Commercial use is more appropriate where there is a frequent need to sharpen kitchen knives. It is not portable due to the requirement for an electric connection.

The easiest way to do it is to oversharpen the blade, but it can damage the blade and reduce its life.


Similarly to electric sharpeners, handheld sharpeners simplify the process, but may require more effort than automatic sharpeners.

Unlike their electric counterparts, they do not have automated rolling stones, so you will have to practice to use them efficiently.

Manual sharpeners offer greater control, but the angle setting guide on the side can still prove helpful. As you pull your blade through the slot, both sides of your blade are sharpened simultaneously. Manual sharpeners may have different slots. First, the coarse slot removes excess material, and second, it straightens the blades.

Manual sharpeners are also portable, which is another great advantage. An example would be Smith’s knife sharpeners.

The compact size and ease of carrying make them perfect for travel, camping, hunting, etc. They may also be stored in a small kitchen drawer, unlike other electric sharpeners which require a great deal of maintenance.


We are now entering into the tough part of the knife-sharpening game. There is a balance between being as user-friendly as a knife sharpening system and providing angle control like a sharpening stone.

As the knife is held in place, the system applies a sharpening/whetstone stroke to the blade edge. The sharpening stone is mounted on the unit with a rod, with an angle measured for ease of use.

Once you have established the right angle for your blade or knife type, you can begin the process. Despite it being hard to learn, you can get the hang of it after a few weeks.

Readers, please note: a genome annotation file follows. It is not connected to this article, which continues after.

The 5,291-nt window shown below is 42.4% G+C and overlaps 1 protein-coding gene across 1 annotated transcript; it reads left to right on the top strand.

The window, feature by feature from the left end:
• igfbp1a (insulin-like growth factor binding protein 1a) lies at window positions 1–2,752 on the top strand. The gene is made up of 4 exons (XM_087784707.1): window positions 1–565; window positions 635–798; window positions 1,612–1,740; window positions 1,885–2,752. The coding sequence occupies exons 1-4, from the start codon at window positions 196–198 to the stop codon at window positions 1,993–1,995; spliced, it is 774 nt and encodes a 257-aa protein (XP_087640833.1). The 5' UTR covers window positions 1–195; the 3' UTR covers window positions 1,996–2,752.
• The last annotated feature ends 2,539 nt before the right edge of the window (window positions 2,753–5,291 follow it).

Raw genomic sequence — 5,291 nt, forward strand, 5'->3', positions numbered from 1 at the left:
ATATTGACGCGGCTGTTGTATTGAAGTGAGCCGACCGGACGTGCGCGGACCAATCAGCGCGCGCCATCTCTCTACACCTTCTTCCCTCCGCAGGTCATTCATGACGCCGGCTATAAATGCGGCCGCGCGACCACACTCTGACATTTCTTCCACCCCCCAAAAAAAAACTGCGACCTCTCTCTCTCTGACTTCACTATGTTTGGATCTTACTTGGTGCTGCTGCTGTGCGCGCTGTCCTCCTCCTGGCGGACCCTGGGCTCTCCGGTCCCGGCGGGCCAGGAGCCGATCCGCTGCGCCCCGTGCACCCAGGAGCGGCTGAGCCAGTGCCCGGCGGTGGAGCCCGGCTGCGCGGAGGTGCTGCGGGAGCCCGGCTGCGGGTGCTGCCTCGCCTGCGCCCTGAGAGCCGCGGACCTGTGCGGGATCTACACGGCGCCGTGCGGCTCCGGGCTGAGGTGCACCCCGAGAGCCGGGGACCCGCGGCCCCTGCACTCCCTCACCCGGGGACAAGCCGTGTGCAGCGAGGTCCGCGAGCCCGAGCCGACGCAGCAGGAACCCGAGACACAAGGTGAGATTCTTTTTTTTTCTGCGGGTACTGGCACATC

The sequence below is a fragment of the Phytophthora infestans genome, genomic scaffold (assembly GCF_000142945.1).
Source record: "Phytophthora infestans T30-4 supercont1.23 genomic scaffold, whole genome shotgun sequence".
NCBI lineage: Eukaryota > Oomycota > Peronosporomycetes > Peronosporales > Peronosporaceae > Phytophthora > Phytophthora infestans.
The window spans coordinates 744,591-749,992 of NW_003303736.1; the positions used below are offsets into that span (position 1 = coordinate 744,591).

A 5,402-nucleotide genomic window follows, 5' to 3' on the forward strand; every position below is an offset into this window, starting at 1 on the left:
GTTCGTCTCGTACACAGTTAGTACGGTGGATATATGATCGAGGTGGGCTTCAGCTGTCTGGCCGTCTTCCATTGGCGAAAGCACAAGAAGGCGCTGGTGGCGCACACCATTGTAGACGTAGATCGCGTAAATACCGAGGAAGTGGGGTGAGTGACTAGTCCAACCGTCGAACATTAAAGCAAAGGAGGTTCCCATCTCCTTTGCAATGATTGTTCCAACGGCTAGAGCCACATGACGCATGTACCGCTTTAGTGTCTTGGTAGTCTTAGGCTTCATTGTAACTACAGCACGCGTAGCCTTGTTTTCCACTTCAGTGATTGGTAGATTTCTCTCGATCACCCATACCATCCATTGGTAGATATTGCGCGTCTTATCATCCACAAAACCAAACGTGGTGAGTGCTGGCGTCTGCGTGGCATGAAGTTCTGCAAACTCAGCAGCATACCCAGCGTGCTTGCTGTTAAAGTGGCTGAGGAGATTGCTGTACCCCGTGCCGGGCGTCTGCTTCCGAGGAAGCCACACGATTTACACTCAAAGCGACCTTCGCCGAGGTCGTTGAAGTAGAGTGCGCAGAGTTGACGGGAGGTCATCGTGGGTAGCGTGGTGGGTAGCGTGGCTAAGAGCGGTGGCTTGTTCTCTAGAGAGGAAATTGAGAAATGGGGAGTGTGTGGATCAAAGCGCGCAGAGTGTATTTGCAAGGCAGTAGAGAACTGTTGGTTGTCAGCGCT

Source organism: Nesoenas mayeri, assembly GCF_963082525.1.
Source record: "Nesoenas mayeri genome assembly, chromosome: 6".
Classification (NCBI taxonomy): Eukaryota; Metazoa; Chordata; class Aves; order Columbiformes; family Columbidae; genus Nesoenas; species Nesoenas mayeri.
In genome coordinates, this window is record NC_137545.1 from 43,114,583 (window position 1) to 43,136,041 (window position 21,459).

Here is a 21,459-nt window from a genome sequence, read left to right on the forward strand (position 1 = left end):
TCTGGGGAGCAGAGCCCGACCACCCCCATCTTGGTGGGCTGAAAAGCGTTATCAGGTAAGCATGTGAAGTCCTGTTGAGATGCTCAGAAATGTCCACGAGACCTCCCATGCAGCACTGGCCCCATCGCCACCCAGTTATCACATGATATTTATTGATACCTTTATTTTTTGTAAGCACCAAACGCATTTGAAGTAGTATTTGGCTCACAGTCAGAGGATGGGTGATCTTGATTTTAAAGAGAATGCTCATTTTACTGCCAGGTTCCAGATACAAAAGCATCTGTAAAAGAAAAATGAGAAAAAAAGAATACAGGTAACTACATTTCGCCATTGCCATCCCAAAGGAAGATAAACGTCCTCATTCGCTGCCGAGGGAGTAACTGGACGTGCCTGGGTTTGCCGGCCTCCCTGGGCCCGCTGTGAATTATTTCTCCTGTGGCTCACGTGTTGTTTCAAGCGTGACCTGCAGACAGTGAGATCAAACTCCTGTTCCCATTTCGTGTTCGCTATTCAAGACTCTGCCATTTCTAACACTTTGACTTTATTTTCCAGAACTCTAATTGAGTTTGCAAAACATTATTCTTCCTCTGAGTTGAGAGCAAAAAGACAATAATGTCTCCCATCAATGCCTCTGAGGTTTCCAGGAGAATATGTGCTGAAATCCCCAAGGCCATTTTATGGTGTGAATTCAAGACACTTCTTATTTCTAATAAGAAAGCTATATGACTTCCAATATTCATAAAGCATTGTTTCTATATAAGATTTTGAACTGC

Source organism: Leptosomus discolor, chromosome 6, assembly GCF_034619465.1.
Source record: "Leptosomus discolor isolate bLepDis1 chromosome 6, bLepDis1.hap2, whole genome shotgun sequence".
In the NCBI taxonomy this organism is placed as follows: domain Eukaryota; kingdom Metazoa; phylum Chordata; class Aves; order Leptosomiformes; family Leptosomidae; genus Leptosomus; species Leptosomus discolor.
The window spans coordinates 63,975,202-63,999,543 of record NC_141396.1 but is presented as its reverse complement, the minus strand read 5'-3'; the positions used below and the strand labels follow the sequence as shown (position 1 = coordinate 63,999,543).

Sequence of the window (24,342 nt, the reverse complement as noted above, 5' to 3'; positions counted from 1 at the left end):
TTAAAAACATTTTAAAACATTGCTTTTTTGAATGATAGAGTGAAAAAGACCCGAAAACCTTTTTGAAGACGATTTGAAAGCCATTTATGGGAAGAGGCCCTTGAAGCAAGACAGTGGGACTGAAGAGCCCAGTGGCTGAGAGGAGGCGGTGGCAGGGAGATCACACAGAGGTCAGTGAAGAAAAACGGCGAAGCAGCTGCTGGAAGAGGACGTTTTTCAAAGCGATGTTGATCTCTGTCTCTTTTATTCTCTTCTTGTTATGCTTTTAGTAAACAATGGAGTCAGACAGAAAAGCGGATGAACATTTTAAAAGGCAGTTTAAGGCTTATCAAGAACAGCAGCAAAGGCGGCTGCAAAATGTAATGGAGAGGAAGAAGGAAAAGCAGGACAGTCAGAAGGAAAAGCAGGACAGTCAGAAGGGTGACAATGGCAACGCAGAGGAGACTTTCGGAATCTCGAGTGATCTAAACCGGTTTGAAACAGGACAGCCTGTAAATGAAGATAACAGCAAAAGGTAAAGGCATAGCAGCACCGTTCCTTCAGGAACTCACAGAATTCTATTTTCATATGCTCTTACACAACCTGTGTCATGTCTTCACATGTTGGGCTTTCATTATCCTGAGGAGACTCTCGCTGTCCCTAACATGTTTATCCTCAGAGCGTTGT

You can get insane control with this knife sharpener, but you need a firm hand and a certain skill set to get the most out of it.

It is evidently not designed for use in a backpack when you are out in the jungle. A large proportion of its users are professional chefs or Japanese knife enthusiasts.

This probably isn’t the product for you if you’re just looking to get things done quickly and easily.


There is no official way to sharpen a knife, but this method works like a charm (from personal experience). Assume that you do not have any of the sharpening devices I mentioned earlier, but you need to sharpen a blunt knife.

Getting a simple job done would not justify spending $50 on a sharpening tool. It is only necessary to grab a coffee mug or ceramic dish in such a situation. Place it on a hard surface after turning it upside down.

Get your knife, place it at an angle of around 45 degrees (or according to how it’s bevelled), and swish it around. Afterward, you’ll see some metal residue on the ceramic’s rim if you repeat the step 5-10 times.

There’s a residual there, so your knife’s blunt edge has been shaved off to a sharp blade.

If you don’t mind that it doesn’t look perfect, this is probably the easiest, most practical way to do it.


There is a common misconception that honing and sharpening are the same thing. My thought today was to clarify this doubt once and for all while talking about knife sharpening.